The researchers evaluated hearing functions in seven male and six female infants born between July 2015 and February 2016. These infants were presumed to have developed microcephaly (head circumference 29.8 ± 3.2) as a result of Congenital Zika Syndrome during an outbreak in Bahia, Brazil. The infants were classified as: having evidence of Zika virus infection (2 infants), highly probable (4 infants), moderate probable (5 infants), or somewhat probable (2 infants).
All of the mothers whose infants were evaluated in the study reported exanthema during pregnancy, except for one. In 11 out of the 12 fetuses, prenatal ultrasounds showed intracranial calcifications and ventriculomegaly, said Dr. Boaventura.
Progressive unilateral sensorineural hearing loss was reported in two of the infants who presented with severe microcephaly. In another patient there was a delayed onset of hearing loss. Abnormal audiologic exam results were observed in six of the 13 cases, and auditory neuropathy in three.
“Something interesting we saw [was] that the Otoacoustic Emission test was normal in three of those babies… The ABR exam [showed] that the cochlea was [normal], but the acoustic nerve is not.” These results can help the researchers understand the level of lesions, which appears to be in the region of the lateral lemniscus.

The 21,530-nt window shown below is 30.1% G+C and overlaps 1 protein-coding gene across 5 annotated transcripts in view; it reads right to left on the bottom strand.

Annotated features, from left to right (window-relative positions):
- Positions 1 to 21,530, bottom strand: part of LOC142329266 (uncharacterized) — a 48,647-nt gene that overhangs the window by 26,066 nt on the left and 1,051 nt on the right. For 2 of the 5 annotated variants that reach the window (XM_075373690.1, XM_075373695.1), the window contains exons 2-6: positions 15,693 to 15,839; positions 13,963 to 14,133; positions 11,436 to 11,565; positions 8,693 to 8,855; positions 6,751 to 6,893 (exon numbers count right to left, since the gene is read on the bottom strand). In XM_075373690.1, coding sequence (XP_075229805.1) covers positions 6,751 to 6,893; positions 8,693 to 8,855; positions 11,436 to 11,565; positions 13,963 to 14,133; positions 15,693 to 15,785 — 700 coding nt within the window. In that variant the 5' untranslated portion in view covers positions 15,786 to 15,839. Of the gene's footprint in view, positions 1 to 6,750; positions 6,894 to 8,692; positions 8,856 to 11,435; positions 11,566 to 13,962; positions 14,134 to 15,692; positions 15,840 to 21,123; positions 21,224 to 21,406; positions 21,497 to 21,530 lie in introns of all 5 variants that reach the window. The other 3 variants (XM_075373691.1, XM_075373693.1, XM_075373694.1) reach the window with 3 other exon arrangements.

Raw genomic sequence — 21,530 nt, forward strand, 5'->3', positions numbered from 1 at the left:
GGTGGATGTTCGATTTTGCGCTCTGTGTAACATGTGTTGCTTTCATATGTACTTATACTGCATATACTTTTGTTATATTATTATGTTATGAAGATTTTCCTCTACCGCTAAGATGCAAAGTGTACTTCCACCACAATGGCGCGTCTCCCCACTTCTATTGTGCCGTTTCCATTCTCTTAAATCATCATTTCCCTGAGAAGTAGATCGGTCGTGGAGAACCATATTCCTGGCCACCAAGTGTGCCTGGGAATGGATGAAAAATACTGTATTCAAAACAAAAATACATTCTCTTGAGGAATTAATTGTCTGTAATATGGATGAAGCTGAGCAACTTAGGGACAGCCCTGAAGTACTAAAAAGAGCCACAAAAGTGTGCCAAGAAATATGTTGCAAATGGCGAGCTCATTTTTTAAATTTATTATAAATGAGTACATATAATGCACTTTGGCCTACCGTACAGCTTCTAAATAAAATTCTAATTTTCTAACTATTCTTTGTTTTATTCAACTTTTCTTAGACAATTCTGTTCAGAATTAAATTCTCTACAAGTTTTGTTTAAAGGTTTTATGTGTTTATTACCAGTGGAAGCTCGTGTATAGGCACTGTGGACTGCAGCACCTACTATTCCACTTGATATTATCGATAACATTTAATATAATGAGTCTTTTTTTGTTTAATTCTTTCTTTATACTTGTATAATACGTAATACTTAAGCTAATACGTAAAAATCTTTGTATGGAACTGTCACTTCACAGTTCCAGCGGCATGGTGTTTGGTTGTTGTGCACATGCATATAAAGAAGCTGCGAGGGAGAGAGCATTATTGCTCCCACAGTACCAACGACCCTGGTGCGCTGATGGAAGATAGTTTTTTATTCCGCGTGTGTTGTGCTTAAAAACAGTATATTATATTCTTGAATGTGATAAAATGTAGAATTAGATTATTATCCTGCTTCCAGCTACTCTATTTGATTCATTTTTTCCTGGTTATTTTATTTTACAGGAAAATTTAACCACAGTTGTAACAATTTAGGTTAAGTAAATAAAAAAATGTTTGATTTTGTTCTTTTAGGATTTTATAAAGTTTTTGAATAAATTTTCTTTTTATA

ABR and OEA exams for the remaining cohort “did not correlate reliably with behavioral auditory thresholds that suggested a delay in hearing development in all cases.”
Dr. Boaventura concluded that “Zika virus infection may cause progressive and late-onset hearing loss in babies. Auditory neuropathy can be detected in Zika virus congenital infection. And conductive hearing loss may be associated with sensorineural disorders and aggravate hearing impairment." The team intends to conduct more auditory exams before publishing their results.
First International Conference on Zika Virus
Session 4: Clinical Spectrum
Prospective Evaluation of Hearing Function After Presumably Congenital Zika Virus Infection
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